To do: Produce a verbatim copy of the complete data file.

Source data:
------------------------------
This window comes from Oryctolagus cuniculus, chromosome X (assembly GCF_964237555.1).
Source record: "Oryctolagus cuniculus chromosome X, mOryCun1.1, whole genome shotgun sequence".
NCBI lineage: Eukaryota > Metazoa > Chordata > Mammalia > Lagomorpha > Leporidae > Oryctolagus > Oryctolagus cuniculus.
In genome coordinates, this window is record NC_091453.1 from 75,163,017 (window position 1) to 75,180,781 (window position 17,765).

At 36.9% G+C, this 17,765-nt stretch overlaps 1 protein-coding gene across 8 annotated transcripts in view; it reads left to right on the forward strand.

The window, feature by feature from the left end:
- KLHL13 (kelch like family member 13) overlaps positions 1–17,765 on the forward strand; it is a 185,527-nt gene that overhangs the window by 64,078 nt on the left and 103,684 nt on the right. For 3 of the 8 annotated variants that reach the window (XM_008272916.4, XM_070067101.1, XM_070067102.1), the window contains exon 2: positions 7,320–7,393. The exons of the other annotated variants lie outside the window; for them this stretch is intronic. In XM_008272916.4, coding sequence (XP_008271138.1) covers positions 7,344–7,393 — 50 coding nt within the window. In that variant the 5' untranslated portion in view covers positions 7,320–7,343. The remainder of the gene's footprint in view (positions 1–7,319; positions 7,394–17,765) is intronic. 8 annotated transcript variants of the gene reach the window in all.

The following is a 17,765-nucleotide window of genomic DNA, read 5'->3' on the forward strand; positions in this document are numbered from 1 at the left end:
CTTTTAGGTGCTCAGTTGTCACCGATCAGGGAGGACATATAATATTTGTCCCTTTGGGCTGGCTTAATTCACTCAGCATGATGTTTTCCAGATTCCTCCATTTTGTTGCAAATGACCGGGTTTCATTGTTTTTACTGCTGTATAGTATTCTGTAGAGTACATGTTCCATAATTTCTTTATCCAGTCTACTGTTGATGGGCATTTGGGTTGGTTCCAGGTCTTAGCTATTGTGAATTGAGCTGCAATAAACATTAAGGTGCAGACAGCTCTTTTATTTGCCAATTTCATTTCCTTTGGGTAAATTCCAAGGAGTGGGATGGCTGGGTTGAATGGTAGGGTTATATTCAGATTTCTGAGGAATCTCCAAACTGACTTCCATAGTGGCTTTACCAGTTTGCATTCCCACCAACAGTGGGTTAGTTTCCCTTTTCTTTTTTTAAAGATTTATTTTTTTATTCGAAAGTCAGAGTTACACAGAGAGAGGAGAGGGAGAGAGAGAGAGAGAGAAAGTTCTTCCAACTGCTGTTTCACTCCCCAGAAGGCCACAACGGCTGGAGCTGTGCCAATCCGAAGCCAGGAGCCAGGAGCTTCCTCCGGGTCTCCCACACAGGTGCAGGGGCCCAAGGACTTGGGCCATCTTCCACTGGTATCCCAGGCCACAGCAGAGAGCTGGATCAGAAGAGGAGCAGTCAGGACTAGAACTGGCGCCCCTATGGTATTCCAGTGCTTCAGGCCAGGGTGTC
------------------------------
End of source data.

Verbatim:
This window comes from Oryctolagus cuniculus, chromosome X (assembly GCF_964237555.1).
Source record: "Oryctolagus cuniculus chromosome X, mOryCun1.1, whole genome shotgun sequence".
NCBI lineage: Eukaryota > Metazoa > Chordata > Mammalia > Lagomorpha > Leporidae > Oryctolagus > Oryctolagus cuniculus.
In genome coordinates, this window is record NC_091453.1 from 75,163,017 (window position 1) to 75,180,781 (window position 17,765).

At 36.9% G+C, this 17,765-nt stretch overlaps 1 protein-coding gene across 8 annotated transcripts in view; it reads left to right on the forward strand.

The window, feature by feature from the left end:
- KLHL13 (kelch like family member 13) overlaps positions 1–17,765 on the forward strand; it is a 185,527-nt gene that overhangs the window by 64,078 nt on the left and 103,684 nt on the right. For 3 of the 8 annotated variants that reach the window (XM_008272916.4, XM_070067101.1, XM_070067102.1), the window contains exon 2: positions 7,320–7,393. The exons of the other annotated variants lie outside the window; for them this stretch is intronic. In XM_008272916.4, coding sequence (XP_008271138.1) covers positions 7,344–7,393 — 50 coding nt within the window. In that variant the 5' untranslated portion in view covers positions 7,320–7,343. The remainder of the gene's footprint in view (positions 1–7,319; positions 7,394–17,765) is intronic. 8 annotated transcript variants of the gene reach the window in all.

The following is a 17,765-nucleotide window of genomic DNA, read 5'->3' on the forward strand; positions in this document are numbered from 1 at the left end:
CTTTTAGGTGCTCAGTTGTCACCGATCAGGGAGGACATATAATATTTGTCCCTTTGGGCTGGCTTAATTCACTCAGCATGATGTTTTCCAGATTCCTCCATTTTGTTGCAAATGACCGGGTTTCATTGTTTTTACTGCTGTATAGTATTCTGTAGAGTACATGTTCCATAATTTCTTTATCCAGTCTACTGTTGATGGGCATTTGGGTTGGTTCCAGGTCTTAGCTATTGTGAATTGAGCTGCAATAAACATTAAGGTGCAGACAGCTCTTTTATTTGCCAATTTCATTTCCTTTGGGTAAATTCCAAGGAGTGGGATGGCTGGGTTGAATGGTAGGGTTATATTCAGATTTCTGAGGAATCTCCAAACTGACTTCCATAGTGGCTTTACCAGTTTGCATTCCCACCAACAGTGGGTTAGTTTCCCTTTTCTTTTTTTAAAGATTTATTTTTTTATTCGAAAGTCAGAGTTACACAGAGAGAGGAGAGGGAGAGAGAGAGAGAGAGAAAGTTCTTCCAACTGCTGTTTCACTCCCCAGAAGGCCACAACGGCTGGAGCTGTGCCAATCCGAAGCCAGGAGCCAGGAGCTTCCTCCGGGTCTCCCACACAGGTGCAGGGGCCCAAGGACTTGGGCCATCTTCCACTGGTATCCCAGGCCACAGCAGAGAGCTGGATCAGAAGAGGAGCAGTCAGGACTAGAACTGGCGCCCCTATGGTATTCCAGTGCTTCAGGCCAGGGTGTC